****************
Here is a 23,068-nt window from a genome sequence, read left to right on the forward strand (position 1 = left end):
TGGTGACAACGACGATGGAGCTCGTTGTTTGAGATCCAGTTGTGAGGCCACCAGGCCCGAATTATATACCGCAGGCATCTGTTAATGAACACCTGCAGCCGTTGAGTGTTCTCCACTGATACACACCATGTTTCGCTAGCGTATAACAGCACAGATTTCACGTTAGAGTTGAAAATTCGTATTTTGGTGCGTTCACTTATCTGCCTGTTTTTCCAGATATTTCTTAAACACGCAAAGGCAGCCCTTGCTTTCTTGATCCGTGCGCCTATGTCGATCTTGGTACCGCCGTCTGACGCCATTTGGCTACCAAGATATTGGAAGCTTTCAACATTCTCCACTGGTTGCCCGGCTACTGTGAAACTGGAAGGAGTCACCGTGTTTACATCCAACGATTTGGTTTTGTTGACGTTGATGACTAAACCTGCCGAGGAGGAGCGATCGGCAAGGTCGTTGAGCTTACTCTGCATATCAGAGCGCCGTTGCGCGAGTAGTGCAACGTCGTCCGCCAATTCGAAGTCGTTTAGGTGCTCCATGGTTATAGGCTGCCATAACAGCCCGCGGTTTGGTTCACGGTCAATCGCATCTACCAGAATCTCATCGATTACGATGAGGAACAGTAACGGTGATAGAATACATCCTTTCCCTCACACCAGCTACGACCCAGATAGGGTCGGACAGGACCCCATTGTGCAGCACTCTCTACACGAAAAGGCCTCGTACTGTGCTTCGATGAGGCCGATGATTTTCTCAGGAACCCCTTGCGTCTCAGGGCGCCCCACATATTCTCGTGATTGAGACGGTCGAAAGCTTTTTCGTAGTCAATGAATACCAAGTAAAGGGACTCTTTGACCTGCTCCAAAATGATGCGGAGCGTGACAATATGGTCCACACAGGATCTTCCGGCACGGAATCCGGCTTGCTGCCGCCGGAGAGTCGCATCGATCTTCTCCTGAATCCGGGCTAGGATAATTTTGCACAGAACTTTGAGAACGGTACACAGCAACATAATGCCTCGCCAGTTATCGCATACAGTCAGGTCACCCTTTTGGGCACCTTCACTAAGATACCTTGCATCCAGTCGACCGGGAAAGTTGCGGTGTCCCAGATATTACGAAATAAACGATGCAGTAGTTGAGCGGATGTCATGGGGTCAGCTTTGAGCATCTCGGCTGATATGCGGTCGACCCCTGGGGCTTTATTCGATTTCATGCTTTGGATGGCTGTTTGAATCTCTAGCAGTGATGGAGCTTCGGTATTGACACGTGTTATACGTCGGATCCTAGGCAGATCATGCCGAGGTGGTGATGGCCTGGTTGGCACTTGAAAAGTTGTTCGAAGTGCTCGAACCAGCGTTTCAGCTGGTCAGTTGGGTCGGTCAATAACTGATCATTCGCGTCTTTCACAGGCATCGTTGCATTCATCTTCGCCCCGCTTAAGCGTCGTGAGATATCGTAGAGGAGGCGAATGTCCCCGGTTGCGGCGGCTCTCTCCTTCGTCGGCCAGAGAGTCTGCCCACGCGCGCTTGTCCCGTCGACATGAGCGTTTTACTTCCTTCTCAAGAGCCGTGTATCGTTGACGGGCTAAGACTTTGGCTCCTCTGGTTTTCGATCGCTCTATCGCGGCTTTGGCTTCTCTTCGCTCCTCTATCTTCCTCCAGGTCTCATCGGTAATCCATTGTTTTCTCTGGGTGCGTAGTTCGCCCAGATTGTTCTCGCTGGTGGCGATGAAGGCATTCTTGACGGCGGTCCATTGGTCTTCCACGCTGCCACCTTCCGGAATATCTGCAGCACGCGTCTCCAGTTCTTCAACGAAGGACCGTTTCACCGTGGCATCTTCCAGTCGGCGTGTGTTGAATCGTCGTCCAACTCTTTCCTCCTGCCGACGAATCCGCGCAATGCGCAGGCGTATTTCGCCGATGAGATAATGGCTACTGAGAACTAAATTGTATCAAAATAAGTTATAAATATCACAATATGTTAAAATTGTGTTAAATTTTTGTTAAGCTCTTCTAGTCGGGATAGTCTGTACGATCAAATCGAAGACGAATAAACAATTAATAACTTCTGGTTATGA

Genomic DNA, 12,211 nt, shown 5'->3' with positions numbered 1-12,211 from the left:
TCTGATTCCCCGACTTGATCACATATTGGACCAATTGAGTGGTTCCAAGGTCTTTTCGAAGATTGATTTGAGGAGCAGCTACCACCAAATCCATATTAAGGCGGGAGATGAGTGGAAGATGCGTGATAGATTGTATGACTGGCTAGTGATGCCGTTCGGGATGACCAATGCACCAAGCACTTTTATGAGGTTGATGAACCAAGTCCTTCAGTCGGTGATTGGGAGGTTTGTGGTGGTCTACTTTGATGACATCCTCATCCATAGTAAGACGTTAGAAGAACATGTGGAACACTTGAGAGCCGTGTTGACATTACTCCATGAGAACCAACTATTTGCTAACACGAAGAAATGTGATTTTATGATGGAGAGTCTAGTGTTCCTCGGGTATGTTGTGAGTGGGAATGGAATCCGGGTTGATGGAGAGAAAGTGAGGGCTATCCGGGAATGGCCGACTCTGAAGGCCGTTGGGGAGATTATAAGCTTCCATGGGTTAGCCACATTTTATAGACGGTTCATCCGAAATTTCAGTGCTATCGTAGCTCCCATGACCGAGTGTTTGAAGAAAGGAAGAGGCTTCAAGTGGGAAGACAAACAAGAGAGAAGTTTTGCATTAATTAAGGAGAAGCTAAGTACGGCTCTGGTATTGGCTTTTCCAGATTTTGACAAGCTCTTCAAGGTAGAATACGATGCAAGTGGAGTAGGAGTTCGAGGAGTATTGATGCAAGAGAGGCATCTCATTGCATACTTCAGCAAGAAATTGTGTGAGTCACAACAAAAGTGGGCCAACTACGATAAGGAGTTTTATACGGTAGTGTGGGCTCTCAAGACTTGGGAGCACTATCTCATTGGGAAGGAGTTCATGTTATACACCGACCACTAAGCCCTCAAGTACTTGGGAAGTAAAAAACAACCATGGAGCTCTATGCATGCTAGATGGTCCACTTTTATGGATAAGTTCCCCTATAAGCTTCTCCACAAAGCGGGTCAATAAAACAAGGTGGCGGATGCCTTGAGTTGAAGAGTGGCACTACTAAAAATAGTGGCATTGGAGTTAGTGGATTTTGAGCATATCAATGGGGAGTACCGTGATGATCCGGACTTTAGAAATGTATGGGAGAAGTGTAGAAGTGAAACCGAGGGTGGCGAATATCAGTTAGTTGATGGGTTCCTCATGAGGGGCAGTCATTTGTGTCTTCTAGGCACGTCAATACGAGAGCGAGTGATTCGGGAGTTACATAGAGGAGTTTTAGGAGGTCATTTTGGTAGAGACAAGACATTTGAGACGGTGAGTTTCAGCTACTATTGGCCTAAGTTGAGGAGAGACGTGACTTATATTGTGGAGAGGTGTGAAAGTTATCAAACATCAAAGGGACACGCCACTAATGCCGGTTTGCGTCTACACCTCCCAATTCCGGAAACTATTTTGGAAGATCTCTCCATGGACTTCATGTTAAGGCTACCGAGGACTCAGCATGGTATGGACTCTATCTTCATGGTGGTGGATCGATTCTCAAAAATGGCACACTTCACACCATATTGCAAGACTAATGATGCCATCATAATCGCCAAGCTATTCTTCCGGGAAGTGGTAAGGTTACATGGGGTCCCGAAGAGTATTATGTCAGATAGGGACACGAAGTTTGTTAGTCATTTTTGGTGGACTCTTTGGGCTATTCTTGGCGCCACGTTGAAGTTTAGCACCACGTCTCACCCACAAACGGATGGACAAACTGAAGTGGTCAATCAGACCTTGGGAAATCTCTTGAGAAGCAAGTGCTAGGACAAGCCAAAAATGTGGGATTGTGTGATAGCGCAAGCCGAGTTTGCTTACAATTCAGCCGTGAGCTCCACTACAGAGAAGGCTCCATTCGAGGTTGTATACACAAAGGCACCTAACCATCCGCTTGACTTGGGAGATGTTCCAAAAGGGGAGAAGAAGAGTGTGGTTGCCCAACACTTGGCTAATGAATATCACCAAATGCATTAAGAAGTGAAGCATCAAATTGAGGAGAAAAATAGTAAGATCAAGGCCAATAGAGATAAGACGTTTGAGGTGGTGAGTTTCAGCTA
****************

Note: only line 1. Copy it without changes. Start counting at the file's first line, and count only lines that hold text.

Here is a 23,068-nt window from a genome sequence, read left to right on the forward strand (position 1 = left end):